DARPA Challenge New Participant – Robocar

Recently, more and more attention is being drawn to self automated vehicles. From newspaper articles in to exhibitions – there is a constant discussion of cars that park themselves, armed with radar sensors and cameras that recognize whenever the driver strays from his lane or when a vehicle is lurking in a blind spot. These cars are able to control the braking system, slowing or even bringing the car to a full stop in case the sensors report an immediate danger, without requesting any approval from the driver.
 

The central event in the “no-driver-needed” auto-business is the DARPA (The Defense Advanced Research Projects Agency) Grand Challenge competition. Every year, teams from all corners of the world take part in a car race held by the agency, in which self-automated cars must follow a specific path and rewards are granted to those whose vehicles successfully complete the track without getting stuck in a bush, crashing into a rock or driving into a traffic circle. 

This year a team of researchers and students from the Massachusetts Institute of Technology (MIT) is participating in the event, which will be held on November 3rd. Their “Robocar”, as they name it, will have to safely maneuver through 60 miles of urban surroundings and complete a number of military supply missions in under six hours. The MIT team, competing for the first time, is one of the 53 teams selected to participate in this year’s challenge. 

The specific route will not be revealed until just a few weeks before the competition, and therefore the vehicle should be able to handle many kinds of traffic challenges it might meet on its way – intersections, traffic circles and other obstacles.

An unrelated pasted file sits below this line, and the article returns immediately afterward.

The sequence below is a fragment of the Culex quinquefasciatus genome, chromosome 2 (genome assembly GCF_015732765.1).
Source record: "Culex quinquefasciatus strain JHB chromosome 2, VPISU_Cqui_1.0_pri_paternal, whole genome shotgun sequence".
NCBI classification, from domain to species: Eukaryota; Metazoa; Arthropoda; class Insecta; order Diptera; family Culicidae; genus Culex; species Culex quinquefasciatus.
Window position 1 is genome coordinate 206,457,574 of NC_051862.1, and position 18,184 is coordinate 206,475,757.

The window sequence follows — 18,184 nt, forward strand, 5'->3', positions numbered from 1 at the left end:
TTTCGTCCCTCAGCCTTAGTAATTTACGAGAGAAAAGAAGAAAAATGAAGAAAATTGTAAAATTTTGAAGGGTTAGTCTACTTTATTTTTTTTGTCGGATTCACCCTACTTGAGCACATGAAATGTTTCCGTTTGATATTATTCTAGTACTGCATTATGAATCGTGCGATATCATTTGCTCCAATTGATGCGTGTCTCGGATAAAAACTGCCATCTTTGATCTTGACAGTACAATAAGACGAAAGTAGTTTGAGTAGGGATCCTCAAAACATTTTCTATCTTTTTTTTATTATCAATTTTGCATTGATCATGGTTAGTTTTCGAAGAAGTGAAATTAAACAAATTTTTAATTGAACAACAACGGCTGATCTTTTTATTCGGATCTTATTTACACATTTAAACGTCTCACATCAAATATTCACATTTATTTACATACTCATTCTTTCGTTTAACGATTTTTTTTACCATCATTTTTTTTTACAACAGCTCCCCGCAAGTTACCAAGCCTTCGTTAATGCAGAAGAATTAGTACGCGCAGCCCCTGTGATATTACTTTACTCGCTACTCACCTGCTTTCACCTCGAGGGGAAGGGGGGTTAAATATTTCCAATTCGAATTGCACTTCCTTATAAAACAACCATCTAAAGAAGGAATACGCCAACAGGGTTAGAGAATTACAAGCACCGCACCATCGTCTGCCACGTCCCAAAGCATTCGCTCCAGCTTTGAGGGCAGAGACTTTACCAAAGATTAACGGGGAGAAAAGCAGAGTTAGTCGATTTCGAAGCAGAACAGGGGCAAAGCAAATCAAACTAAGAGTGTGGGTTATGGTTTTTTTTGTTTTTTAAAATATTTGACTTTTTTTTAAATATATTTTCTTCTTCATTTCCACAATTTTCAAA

The self-piloted “Robocar” uses multiple laser range-scanners, high rate video cameras and automotive radar units. At any given moment, the car constructs a “local map”, built in real-time as the road progresses. The map is based on information from the devices installed in the Land Rover LR3 with 40 central processing units performing data analysis. The map provides the car with necessary information about the immediate borders of the road and other nearby objects, like lane markings, stop signs and other crucial signals for the virtual driver. 

The MIT-team is led by John Leonard, an Associate Professor of Mechanical and Ocean Engineering at MIT. Although they are first-timers, Prof. Leonard believes his team has a new perspective on the task with new ways of attacking the problem, and therefore does not have a disadvantage compared to the other teams, some of which will be participating for the third time. The pioneership, in fact, pushed the team’s motivation even further and resulted in harder and more effective work, he says. 

The team is divided into three groups: Vehicle Engineering led by Associate Professor David Barrett of Olin College, Control and Planning led by Jonathan How, MIT Associate Professor of Aeronautics and Astronautics, and Perception, led by Seth Teller, Associate Professor in the Department of Electrical Engineering and Computer Science.

According to Teller, the broad range of scientific fields of the MIT team members is an additional advantage. “They have made amazing advances in such a short time. I would be surprised if other teams have individually discovered all the things we have come up with on our own, in the half year or so that we have been focusing on this effort.”

The purpose of this competition is more than just experimenting for fun: the Pentagon is more than happy to welcome these self-driving vehicles into its arsenal, using them as military land vehicles for supply missions. It looks as though the development is so efficient that the goal is to start using these vehicles already by 2015.

More information about the challenge can be found here.